Commercial, Personal/Corporate, Products, Public Service

525 Flight Slowed by Parts, Inspections

By Staff Writer | July 2, 2015

Emergency Medical Service, Executive Transport, Fire, Humanitarian, Observation/Patrol, Offshore, Police, Search and Rescue, Utility


Bell 525 Relentless makes first flight July 1 in Amarillo, Texas. Photo courtesy of Bell Helicopter

Bell 525 Relentless makes first flight July 1 in Amarillo, Texas. Photo courtesy of Bell Helicopter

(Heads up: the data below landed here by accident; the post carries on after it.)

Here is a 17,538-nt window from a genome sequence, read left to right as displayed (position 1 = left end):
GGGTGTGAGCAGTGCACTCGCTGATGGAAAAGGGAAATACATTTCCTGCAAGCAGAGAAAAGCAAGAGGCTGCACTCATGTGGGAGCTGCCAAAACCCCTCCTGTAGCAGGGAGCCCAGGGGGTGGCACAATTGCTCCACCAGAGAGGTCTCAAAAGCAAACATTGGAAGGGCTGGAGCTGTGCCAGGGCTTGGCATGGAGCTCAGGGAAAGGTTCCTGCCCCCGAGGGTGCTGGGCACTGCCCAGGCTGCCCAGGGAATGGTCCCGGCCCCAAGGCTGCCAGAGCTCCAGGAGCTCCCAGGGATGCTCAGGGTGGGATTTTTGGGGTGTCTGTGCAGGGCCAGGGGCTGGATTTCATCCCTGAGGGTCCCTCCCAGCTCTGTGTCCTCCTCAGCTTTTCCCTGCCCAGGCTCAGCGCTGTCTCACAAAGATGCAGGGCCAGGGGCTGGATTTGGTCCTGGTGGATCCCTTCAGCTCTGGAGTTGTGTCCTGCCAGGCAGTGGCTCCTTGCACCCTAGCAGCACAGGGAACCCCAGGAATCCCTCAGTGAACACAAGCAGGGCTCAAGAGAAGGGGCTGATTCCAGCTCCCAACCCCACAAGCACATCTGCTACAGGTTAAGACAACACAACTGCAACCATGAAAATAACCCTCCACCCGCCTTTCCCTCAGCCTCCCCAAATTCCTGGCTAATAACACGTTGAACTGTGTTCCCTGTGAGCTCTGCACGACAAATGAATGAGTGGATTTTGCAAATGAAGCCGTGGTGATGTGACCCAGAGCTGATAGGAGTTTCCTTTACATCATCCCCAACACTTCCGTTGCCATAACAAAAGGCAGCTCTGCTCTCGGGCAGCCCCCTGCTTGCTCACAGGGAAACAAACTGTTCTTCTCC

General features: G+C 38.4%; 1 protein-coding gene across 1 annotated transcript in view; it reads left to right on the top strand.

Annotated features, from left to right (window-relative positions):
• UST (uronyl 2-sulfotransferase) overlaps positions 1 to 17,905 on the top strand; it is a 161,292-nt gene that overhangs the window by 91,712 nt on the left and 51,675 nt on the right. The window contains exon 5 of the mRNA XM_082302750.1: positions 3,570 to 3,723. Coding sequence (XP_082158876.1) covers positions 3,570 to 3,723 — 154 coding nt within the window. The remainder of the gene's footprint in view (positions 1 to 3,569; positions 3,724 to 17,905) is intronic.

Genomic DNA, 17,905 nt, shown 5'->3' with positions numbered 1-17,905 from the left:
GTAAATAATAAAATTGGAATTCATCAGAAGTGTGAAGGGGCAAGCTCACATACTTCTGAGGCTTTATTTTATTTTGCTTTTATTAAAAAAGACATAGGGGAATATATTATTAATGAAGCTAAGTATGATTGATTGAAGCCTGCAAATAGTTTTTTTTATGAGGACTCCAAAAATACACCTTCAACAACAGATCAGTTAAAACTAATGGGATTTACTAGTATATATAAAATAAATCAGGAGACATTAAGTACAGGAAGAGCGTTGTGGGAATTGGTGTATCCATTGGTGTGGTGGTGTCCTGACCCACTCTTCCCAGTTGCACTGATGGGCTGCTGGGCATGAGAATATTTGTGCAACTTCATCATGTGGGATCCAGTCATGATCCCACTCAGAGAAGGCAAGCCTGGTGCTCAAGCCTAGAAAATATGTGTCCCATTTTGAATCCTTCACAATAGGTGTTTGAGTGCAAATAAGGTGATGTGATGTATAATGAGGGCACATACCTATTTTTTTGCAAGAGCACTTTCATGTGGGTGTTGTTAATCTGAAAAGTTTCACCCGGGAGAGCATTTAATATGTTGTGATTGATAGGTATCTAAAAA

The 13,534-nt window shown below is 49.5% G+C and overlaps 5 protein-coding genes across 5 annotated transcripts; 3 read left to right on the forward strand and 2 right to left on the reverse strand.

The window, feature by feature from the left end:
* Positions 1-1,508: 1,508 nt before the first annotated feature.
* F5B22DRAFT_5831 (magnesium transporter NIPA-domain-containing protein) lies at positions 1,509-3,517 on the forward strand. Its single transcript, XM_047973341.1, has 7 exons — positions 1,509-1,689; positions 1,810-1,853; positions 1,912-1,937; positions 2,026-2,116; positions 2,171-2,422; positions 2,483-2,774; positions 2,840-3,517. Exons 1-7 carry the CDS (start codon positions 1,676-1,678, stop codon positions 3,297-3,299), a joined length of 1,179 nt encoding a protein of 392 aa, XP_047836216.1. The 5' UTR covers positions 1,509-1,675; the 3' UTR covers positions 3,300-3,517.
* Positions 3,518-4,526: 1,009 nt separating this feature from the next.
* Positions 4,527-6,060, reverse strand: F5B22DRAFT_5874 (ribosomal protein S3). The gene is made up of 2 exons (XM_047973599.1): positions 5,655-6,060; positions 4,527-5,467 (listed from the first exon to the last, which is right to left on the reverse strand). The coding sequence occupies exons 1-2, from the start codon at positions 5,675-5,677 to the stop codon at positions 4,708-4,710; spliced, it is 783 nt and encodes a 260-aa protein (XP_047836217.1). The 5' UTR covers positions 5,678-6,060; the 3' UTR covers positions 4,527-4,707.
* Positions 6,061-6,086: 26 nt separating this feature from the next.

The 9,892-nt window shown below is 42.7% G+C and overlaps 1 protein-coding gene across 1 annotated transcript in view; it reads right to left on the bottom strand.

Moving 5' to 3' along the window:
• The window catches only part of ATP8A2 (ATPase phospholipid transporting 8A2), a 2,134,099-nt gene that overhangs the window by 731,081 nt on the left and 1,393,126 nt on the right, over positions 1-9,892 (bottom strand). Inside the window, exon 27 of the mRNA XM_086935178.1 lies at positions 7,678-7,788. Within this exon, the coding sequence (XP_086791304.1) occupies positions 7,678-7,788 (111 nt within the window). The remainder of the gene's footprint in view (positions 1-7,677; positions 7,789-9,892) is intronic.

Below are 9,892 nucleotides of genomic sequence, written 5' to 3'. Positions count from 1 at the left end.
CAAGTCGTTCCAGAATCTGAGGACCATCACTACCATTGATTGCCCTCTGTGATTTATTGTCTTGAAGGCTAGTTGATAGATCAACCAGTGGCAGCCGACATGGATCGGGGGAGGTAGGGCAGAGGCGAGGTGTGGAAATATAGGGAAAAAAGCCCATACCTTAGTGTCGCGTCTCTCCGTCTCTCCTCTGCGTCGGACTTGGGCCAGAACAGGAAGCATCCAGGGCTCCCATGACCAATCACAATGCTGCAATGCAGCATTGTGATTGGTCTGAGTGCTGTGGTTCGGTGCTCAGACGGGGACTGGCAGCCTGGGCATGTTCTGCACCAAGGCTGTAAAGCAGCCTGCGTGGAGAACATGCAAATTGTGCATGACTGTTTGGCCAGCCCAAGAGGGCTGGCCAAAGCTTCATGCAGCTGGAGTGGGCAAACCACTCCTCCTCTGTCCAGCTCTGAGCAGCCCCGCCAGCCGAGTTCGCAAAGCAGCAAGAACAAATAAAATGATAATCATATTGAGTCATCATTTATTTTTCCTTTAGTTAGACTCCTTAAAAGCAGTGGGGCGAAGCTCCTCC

Supply chain challenges and FAA inspection requirements slowed the maiden flight of Bell Helicopter’s 525 Relentless, the manufacturer says. The super-medium twin 525 flew for the first time July 1 at Bell’s Amarillo, Texas facility. Senior Flight Test Pilots Troy Caudill and Jeff Greenwood began with taxi tests and maneuvers, and then performed various hover maneuvers and low-speed handling quality tests. But Bell had aimed to fly the 525 by the end of 2014. “We set a very aggressive objective for first flight,” given the complex design of the all-new, fly-by-wire 525, Bell President/CEO John Garrison said at last month’s Paris Air Show. “What’s pacing the development effort really has been supply chain activity.” He added that certification and conformity inspections contributed to the delay. Before the first flight of any new U.S. civil helicopter can occur, an applicant for a type certificate must certify to the FAA that the test aircraft conforms fully with the design originally proposed (and approved by the FAA) at the start of the certification process. Garrison said, “That’s taken longer than we had originally forecast.”

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